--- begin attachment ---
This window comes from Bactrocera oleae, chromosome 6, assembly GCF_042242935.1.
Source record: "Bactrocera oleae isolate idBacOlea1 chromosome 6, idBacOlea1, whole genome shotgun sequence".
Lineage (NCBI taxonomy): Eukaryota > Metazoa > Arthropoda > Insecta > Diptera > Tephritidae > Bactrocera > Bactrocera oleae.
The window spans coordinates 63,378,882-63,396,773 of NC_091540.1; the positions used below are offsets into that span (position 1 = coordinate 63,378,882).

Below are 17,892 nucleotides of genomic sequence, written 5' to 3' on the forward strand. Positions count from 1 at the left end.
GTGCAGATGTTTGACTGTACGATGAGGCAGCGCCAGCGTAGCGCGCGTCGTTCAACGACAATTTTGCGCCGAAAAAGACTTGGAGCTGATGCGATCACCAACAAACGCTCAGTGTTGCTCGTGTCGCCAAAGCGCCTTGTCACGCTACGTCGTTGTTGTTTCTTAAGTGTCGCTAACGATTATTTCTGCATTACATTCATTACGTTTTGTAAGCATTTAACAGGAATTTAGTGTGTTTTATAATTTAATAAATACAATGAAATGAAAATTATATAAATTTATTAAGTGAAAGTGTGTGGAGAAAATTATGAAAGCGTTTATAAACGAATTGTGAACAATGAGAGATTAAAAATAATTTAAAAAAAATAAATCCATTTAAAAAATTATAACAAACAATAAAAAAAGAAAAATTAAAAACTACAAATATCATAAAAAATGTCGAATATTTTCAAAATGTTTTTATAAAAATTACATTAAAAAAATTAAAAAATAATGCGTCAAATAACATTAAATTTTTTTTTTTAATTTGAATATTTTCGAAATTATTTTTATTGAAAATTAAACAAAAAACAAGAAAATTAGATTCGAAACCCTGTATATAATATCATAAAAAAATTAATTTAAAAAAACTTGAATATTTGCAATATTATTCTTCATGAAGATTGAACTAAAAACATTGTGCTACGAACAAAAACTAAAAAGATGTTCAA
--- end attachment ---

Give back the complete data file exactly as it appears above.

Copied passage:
This window comes from Bactrocera oleae, chromosome 6, assembly GCF_042242935.1.
Source record: "Bactrocera oleae isolate idBacOlea1 chromosome 6, idBacOlea1, whole genome shotgun sequence".
Lineage (NCBI taxonomy): Eukaryota > Metazoa > Arthropoda > Insecta > Diptera > Tephritidae > Bactrocera > Bactrocera oleae.
The window spans coordinates 63,378,882-63,396,773 of NC_091540.1; the positions used below are offsets into that span (position 1 = coordinate 63,378,882).

Below are 17,892 nucleotides of genomic sequence, written 5' to 3' on the forward strand. Positions count from 1 at the left end.
GTGCAGATGTTTGACTGTACGATGAGGCAGCGCCAGCGTAGCGCGCGTCGTTCAACGACAATTTTGCGCCGAAAAAGACTTGGAGCTGATGCGATCACCAACAAACGCTCAGTGTTGCTCGTGTCGCCAAAGCGCCTTGTCACGCTACGTCGTTGTTGTTTCTTAAGTGTCGCTAACGATTATTTCTGCATTACATTCATTACGTTTTGTAAGCATTTAACAGGAATTTAGTGTGTTTTATAATTTAATAAATACAATGAAATGAAAATTATATAAATTTATTAAGTGAAAGTGTGTGGAGAAAATTATGAAAGCGTTTATAAACGAATTGTGAACAATGAGAGATTAAAAATAATTTAAAAAAAATAAATCCATTTAAAAAATTATAACAAACAATAAAAAAAGAAAAATTAAAAACTACAAATATCATAAAAAATGTCGAATATTTTCAAAATGTTTTTATAAAAATTACATTAAAAAAATTAAAAAATAATGCGTCAAATAACATTAAATTTTTTTTTTTAATTTGAATATTTTCGAAATTATTTTTATTGAAAATTAAACAAAAAACAAGAAAATTAGATTCGAAACCCTGTATATAATATCATAAAAAAATTAATTTAAAAAAACTTGAATATTTGCAATATTATTCTTCATGAAGATTGAACTAAAAACATTGTGCTACGAACAAAAACTAAAAAGATGTTCAA